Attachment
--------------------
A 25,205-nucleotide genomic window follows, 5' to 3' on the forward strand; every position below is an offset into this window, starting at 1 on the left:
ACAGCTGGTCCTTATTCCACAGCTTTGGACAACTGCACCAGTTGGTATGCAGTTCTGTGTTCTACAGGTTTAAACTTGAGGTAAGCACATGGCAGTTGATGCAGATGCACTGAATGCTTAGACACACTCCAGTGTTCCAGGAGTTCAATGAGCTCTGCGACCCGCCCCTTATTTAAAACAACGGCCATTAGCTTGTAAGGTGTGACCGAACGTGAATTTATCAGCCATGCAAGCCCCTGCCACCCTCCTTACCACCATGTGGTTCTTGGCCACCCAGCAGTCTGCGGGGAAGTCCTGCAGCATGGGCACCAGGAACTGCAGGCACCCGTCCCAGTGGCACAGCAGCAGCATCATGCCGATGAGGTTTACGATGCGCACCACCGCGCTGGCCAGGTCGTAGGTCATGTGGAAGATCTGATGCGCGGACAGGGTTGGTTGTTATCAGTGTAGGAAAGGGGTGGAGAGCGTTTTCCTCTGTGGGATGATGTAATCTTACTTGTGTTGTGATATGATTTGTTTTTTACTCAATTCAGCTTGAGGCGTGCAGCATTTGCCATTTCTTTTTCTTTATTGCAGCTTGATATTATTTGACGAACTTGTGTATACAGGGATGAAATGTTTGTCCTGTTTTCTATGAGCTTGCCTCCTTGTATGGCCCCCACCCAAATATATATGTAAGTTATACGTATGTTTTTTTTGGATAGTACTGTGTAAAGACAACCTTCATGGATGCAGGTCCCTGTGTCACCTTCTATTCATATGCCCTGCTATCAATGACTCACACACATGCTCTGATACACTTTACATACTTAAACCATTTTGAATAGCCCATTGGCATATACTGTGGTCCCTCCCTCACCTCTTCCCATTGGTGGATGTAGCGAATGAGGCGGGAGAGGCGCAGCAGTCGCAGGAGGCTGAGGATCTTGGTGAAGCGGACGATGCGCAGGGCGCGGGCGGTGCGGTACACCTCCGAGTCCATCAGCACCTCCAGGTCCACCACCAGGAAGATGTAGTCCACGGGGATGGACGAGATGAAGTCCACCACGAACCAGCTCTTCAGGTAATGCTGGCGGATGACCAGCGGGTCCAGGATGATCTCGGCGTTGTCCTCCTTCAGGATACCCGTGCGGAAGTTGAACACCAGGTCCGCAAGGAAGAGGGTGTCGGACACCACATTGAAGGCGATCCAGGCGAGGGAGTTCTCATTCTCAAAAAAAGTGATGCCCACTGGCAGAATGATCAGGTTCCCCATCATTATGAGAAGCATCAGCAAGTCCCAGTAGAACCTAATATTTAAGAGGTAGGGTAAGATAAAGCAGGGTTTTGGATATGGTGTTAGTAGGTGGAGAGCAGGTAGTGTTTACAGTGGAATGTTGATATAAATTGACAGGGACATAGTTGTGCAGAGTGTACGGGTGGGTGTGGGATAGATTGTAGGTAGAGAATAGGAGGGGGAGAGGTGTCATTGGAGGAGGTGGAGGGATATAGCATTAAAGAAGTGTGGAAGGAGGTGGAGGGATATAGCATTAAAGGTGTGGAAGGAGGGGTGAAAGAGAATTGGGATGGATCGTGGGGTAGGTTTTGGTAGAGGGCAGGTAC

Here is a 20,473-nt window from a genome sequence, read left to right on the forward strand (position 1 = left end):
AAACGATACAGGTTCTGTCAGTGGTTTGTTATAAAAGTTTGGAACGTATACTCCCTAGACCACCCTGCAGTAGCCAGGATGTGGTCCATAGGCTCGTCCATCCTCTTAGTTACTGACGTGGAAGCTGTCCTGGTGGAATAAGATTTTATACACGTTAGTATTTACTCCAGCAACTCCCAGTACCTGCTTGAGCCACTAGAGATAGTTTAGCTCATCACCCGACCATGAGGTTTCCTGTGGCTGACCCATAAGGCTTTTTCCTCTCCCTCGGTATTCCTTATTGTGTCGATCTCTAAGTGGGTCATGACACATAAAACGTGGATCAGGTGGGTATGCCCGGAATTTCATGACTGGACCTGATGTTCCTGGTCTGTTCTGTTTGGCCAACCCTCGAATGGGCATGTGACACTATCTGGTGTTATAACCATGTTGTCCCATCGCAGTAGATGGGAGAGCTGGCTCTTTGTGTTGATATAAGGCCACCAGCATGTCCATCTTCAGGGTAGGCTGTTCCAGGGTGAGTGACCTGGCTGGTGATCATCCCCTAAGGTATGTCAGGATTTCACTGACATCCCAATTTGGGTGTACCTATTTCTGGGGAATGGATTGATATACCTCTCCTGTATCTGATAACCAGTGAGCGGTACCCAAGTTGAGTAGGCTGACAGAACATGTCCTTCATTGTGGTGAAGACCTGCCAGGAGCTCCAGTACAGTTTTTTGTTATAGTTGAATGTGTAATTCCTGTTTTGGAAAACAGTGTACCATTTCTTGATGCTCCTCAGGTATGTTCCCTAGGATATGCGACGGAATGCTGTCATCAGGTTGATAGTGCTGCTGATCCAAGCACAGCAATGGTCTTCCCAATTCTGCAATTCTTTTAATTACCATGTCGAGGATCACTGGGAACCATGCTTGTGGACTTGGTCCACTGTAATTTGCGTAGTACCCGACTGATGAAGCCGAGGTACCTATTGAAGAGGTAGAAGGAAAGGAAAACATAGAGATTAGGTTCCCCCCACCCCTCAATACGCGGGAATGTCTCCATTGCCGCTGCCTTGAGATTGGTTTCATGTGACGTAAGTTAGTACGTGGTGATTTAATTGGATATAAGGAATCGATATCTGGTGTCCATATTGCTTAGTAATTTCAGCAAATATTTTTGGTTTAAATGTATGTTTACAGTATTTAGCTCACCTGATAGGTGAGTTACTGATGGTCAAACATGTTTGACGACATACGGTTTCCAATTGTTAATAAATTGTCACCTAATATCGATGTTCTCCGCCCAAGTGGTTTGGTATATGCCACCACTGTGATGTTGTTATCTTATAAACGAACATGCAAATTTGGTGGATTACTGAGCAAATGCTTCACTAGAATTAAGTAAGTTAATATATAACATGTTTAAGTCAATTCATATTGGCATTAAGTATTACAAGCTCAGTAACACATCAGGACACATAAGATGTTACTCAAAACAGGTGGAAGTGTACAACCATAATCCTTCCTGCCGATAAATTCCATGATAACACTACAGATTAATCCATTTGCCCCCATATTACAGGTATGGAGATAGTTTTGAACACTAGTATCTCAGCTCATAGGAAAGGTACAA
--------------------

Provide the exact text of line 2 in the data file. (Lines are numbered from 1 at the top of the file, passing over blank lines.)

ACAGCTGGTCCTTATTCCACAGCTTTGGACAACTGCACCAGTTGGTATGCAGTTCTGTGTTCTACAGGTTTAAACTTGAGGTAAGCACATGGCAGTTGATGCAGATGCACTGAATGCTTAGACACACTCCAGTGTTCCAGGAGTTCAATGAGCTCTGCGACCCGCCCCTTATTTAAAACAACGGCCATTAGCTTGTAAGGTGTGACCGAACGTGAATTTATCAGCCATGCAAGCCCCTGCCACCCTCCTTACCACCATGTGGTTCTTGGCCACCCAGCAGTCTGCGGGGAAGTCCTGCAGCATGGGCACCAGGAACTGCAGGCACCCGTCCCAGTGGCACAGCAGCAGCATCATGCCGATGAGGTTTACGATGCGCACCACCGCGCTGGCCAGGTCGTAGGTCATGTGGAAGATCTGATGCGCGGACAGGGTTGGTTGTTATCAGTGTAGGAAAGGGGTGGAGAGCGTTTTCCTCTGTGGGATGATGTAATCTTACTTGTGTTGTGATATGATTTGTTTTTTACTCAATTCAGCTTGAGGCGTGCAGCATTTGCCATTTCTTTTTCTTTATTGCAGCTTGATATTATTTGACGAACTTGTGTATACAGGGATGAAATGTTTGTCCTGTTTTCTATGAGCTTGCCTCCTTGTATGGCCCCCACCCAAATATATATGTAAGTTATACGTATGTTTTTTTTGGATAGTACTGTGTAAAGACAACCTTCATGGATGCAGGTCCCTGTGTCACCTTCTATTCATATGCCCTGCTATCAATGACTCACACACATGCTCTGATACACTTTACATACTTAAACCATTTTGAATAGCCCATTGGCATATACTGTGGTCCCTCCCTCACCTCTTCCCATTGGTGGATGTAGCGAATGAGGCGGGAGAGGCGCAGCAGTCGCAGGAGGCTGAGGATCTTGGTGAAGCGGACGATGCGCAGGGCGCGGGCGGTGCGGTACACCTCCGAGTCCATCAGCACCTCCAGGTCCACCACCAGGAAGATGTAGTCCACGGGGATGGACGAGATGAAGTCCACCACGAACCAGCTCTTCAGGTAATGCTGGCGGATGACCAGCGGGTCCAGGATGATCTCGGCGTTGTCCTCCTTCAGGATACCCGTGCGGAAGTTGAACACCAGGTCCGCAAGGAAGAGGGTGTCGGACACCACATTGAAGGCGATCCAGGCGAGGGAGTTCTCATTCTCAAAAAAAGTGATGCCCACTGGCAGAATGATCAGGTTCCCCATCATTATGAGAAGCATCAGCAAGTCCCAGTAGAACCTAATATTTAAGAGGTAGGGTAAGATAAAGCAGGGTTTTGGATATGGTGTTAGTAGGTGGAGAGCAGGTAGTGTTTACAGTGGAATGTTGATATAAATTGACAGGGACATAGTTGTGCAGAGTGTACGGGTGGGTGTGGGATAGATTGTAGGTAGAGAATAGGAGGGGGAGAGGTGTCATTGGAGGAGGTGGAGGGATATAGCATTAAAGAAGTGTGGAAGGAGGTGGAGGGATATAGCATTAAAGGTGTGGAAGGAGGGGTGAAAGAGAATTGGGATGGATCGTGGGGTAGGTTTTGGTAGAGGGCAGGTAC